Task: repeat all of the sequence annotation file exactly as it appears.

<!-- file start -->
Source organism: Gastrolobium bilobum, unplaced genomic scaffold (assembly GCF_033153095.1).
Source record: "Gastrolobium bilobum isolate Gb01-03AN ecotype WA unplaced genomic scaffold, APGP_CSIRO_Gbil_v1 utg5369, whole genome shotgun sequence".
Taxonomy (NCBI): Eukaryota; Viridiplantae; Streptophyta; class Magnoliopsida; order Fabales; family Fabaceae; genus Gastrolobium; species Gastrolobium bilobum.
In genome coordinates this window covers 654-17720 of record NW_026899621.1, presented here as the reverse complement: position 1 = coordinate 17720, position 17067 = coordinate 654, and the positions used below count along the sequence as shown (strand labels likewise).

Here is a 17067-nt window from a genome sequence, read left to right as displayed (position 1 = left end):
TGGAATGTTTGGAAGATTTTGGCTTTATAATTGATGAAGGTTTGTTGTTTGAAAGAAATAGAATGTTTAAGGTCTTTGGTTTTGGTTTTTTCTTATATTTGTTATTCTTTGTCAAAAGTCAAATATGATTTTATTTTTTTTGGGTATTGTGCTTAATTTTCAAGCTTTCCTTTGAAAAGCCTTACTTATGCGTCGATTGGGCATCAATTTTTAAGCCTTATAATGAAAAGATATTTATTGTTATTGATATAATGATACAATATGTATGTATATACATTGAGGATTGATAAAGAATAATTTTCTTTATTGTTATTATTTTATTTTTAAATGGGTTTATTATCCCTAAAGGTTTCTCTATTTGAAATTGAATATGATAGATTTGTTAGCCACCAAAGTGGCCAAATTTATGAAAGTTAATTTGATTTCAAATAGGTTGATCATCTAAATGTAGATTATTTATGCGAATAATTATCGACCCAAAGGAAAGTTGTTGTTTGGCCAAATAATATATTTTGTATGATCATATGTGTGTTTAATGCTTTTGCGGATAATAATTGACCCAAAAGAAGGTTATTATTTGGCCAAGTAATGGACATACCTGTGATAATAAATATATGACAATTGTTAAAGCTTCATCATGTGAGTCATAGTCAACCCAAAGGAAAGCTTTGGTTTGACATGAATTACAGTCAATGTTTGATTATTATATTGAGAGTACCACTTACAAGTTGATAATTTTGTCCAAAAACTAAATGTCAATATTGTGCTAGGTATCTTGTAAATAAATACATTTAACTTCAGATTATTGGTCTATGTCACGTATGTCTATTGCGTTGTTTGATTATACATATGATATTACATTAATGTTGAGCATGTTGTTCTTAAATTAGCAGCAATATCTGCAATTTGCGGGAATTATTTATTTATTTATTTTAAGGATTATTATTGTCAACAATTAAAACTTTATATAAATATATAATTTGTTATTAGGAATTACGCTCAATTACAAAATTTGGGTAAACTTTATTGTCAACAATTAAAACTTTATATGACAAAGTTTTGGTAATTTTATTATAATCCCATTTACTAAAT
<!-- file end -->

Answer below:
Source organism: Gastrolobium bilobum, unplaced genomic scaffold (assembly GCF_033153095.1).
Source record: "Gastrolobium bilobum isolate Gb01-03AN ecotype WA unplaced genomic scaffold, APGP_CSIRO_Gbil_v1 utg5369, whole genome shotgun sequence".
Taxonomy (NCBI): Eukaryota; Viridiplantae; Streptophyta; class Magnoliopsida; order Fabales; family Fabaceae; genus Gastrolobium; species Gastrolobium bilobum.
In genome coordinates this window covers 654-17720 of record NW_026899621.1, presented here as the reverse complement: position 1 = coordinate 17720, position 17067 = coordinate 654, and the positions used below count along the sequence as shown (strand labels likewise).

Here is a 17067-nt window from a genome sequence, read left to right as displayed (position 1 = left end):
TGGAATGTTTGGAAGATTTTGGCTTTATAATTGATGAAGGTTTGTTGTTTGAAAGAAATAGAATGTTTAAGGTCTTTGGTTTTGGTTTTTTCTTATATTTGTTATTCTTTGTCAAAAGTCAAATATGATTTTATTTTTTTTGGGTATTGTGCTTAATTTTCAAGCTTTCCTTTGAAAAGCCTTACTTATGCGTCGATTGGGCATCAATTTTTAAGCCTTATAATGAAAAGATATTTATTGTTATTGATATAATGATACAATATGTATGTATATACATTGAGGATTGATAAAGAATAATTTTCTTTATTGTTATTATTTTATTTTTAAATGGGTTTATTATCCCTAAAGGTTTCTCTATTTGAAATTGAATATGATAGATTTGTTAGCCACCAAAGTGGCCAAATTTATGAAAGTTAATTTGATTTCAAATAGGTTGATCATCTAAATGTAGATTATTTATGCGAATAATTATCGACCCAAAGGAAAGTTGTTGTTTGGCCAAATAATATATTTTGTATGATCATATGTGTGTTTAATGCTTTTGCGGATAATAATTGACCCAAAAGAAGGTTATTATTTGGCCAAGTAATGGACATACCTGTGATAATAAATATATGACAATTGTTAAAGCTTCATCATGTGAGTCATAGTCAACCCAAAGGAAAGCTTTGGTTTGACATGAATTACAGTCAATGTTTGATTATTATATTGAGAGTACCACTTACAAGTTGATAATTTTGTCCAAAAACTAAATGTCAATATTGTGCTAGGTATCTTGTAAATAAATACATTTAACTTCAGATTATTGGTCTATGTCACGTATGTCTATTGCGTTGTTTGATTATACATATGATATTACATTAATGTTGAGCATGTTGTTCTTAAATTAGCAGCAATATCTGCAATTTGCGGGAATTATTTATTTATTTATTTTAAGGATTATTATTGTCAACAATTAAAACTTTATATAAATATATAATTTGTTATTAGGAATTACGCTCAATTACAAAATTTGGGTAAACTTTATTGTCAACAATTAAAACTTTATATGACAAAGTTTTGGTAATTTTATTATAATCCCATTTACTAAAT